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Why Washington State's Carbon Tax Measure Is a False Promise for Climate Justice


Why Washington State's Carbon Tax Measure Is a False Promise for Climate Justice

Jill Mangaliman

1. Urgency is not an excuse to get it wrong


In this article Mangaliman does a great job of addressing the concerns environmentalists and progressives have about I-732.

An additional concern are the reductions in sales/excise and business & occupation (B&O) taxes in a state that has no income tax (and has had one of the most regressive tax structures of the 50 states for decades), creating a taxation environment that will give Boeing and other carbon intense industries more B&O tax cuts than they would pay in carbon taxes, thereby shifting even more burden on middle and low income citizens.


Go Jill! Thanks for writing this rebuttal of The Stranger endorsement, and thanks Common Dreams for republishing it here.

It's super sad that some economist sits down and writes his "revenue neutral" carbon tax initiative and gets it on the ballot, and the main argument that endorsers like The Stranger have is "Do Something!" even though this something is the wrong thing.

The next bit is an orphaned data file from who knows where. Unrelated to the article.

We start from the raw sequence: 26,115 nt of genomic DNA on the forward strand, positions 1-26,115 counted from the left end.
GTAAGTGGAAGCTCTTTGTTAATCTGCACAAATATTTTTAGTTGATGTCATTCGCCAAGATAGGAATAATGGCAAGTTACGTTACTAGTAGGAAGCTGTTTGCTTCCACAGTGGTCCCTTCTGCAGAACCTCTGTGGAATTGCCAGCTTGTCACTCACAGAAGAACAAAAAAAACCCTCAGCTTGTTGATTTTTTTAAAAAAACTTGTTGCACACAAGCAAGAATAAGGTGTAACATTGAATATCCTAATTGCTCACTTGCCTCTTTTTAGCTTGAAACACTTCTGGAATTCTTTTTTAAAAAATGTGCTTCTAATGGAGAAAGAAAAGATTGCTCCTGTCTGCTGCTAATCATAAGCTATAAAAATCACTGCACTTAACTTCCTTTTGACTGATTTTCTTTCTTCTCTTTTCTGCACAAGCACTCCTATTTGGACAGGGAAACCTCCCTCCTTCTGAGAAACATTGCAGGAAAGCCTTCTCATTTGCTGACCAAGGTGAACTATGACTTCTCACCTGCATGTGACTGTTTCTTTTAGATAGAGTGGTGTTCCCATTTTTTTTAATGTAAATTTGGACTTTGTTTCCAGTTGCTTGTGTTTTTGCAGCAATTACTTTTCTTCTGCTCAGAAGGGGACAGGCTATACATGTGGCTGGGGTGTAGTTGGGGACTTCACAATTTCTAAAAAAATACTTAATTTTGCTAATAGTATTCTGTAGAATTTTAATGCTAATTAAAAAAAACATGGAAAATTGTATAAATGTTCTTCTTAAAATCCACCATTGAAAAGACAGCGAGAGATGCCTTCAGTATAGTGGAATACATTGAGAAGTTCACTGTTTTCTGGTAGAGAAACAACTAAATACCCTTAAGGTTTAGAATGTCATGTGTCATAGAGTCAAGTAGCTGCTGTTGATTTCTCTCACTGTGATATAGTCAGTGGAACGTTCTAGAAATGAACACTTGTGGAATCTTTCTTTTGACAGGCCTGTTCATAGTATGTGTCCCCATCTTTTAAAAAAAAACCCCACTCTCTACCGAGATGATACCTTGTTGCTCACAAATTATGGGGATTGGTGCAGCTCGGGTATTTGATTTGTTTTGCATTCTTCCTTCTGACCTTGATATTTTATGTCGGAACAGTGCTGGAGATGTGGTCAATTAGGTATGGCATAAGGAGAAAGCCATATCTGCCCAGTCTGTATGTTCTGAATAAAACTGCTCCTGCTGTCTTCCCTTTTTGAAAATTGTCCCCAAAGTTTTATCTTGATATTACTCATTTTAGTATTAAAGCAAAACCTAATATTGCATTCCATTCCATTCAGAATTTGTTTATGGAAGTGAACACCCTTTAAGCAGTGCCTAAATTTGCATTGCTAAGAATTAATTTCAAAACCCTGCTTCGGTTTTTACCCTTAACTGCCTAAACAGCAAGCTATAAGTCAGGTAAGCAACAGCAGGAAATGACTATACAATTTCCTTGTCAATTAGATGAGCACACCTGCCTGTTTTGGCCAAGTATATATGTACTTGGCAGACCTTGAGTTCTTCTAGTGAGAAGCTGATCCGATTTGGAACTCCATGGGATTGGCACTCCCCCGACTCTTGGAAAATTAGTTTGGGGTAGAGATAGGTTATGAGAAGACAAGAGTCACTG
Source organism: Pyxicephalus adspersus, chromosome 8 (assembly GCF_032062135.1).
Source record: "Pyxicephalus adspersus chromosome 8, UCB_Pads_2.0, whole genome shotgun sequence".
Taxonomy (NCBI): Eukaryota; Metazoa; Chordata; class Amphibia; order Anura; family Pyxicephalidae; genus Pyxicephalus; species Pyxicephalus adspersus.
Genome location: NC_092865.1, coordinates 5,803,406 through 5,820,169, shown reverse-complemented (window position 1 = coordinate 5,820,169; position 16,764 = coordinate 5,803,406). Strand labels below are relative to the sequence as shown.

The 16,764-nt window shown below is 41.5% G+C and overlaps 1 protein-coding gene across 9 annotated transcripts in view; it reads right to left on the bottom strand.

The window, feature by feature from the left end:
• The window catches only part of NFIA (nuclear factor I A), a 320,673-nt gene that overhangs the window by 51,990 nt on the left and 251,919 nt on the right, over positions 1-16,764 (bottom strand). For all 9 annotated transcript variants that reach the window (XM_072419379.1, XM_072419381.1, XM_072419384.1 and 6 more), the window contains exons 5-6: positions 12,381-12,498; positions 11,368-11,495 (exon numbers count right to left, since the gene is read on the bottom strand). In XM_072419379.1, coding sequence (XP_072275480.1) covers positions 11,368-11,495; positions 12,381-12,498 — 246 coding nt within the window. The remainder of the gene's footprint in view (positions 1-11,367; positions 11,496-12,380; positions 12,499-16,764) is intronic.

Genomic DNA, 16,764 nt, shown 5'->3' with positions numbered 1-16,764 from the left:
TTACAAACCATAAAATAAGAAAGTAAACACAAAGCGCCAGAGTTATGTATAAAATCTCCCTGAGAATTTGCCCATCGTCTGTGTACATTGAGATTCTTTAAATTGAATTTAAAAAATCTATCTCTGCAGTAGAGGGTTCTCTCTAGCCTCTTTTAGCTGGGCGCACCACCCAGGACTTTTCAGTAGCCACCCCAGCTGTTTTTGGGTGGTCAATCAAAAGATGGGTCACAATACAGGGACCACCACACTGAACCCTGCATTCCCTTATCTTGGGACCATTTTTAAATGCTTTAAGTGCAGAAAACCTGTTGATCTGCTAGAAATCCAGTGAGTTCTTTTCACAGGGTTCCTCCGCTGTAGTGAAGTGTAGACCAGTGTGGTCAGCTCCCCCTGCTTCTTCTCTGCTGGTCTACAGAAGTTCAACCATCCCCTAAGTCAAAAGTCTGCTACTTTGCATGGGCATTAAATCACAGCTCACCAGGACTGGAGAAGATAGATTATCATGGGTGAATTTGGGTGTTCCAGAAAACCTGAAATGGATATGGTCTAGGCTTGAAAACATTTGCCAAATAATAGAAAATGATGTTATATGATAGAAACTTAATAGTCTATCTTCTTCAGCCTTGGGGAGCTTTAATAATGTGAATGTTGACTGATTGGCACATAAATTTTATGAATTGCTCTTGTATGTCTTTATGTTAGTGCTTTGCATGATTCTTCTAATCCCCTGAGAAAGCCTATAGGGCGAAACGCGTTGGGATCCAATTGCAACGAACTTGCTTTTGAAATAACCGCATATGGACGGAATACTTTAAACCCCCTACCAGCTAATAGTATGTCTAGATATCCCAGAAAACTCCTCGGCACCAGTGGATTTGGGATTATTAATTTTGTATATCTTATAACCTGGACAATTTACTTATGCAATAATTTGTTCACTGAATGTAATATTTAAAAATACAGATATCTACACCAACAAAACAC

Sierra Club also rescinded its initial support of I-732 after realizing that it was a smoke screen to give corporations operating in the state a HUGE tax break and overall creating HUGE state deficits. Washington State has also been ahead of the national curve in its efforts at reducing carbon emissions. Besides, as the author of this piece brings out, it is a very poorly written (content and purpose) initiative. I voted NO and have urged everyone I know to do the same. May I-732 fail miserably!


Washington's state sales tax is the largest and most regressive component of the state's supremely regressive tax code. Any price on carbon likewise would be regressive. I-732 uses about two-thirds of the carbon tax revenue to reduce the sales tax, and thereby prevent the state's tax code from becoming even more unfair to the poor.

One strength of the carbon tax is that everyone, people and businesses alike, has to pay it on the fossil fuels they use, and a corresponding strength of the sales tax reduction is that everyone, even a migrant farmworker, receives some relief in return. Because the sales tax is regressive, lower-income households receive a proportionally greater benefit from its reduction.

I-732 uses a further portion of the carbon tax revenues to fund a 25% match of the federal Earned Income Tax Credit (EITC). In 2015, 448,000 households in Washington qualified for an average of $2,145 from the EITC, so I-732's 25% match would raise that average by $536, the most progressive tax reform in Washington since a ballot initiative in 1977 exempted groceries from the sales tax. Together, the sales tax reduction and match of the EITC account for about 80% of the carbon tax revenues.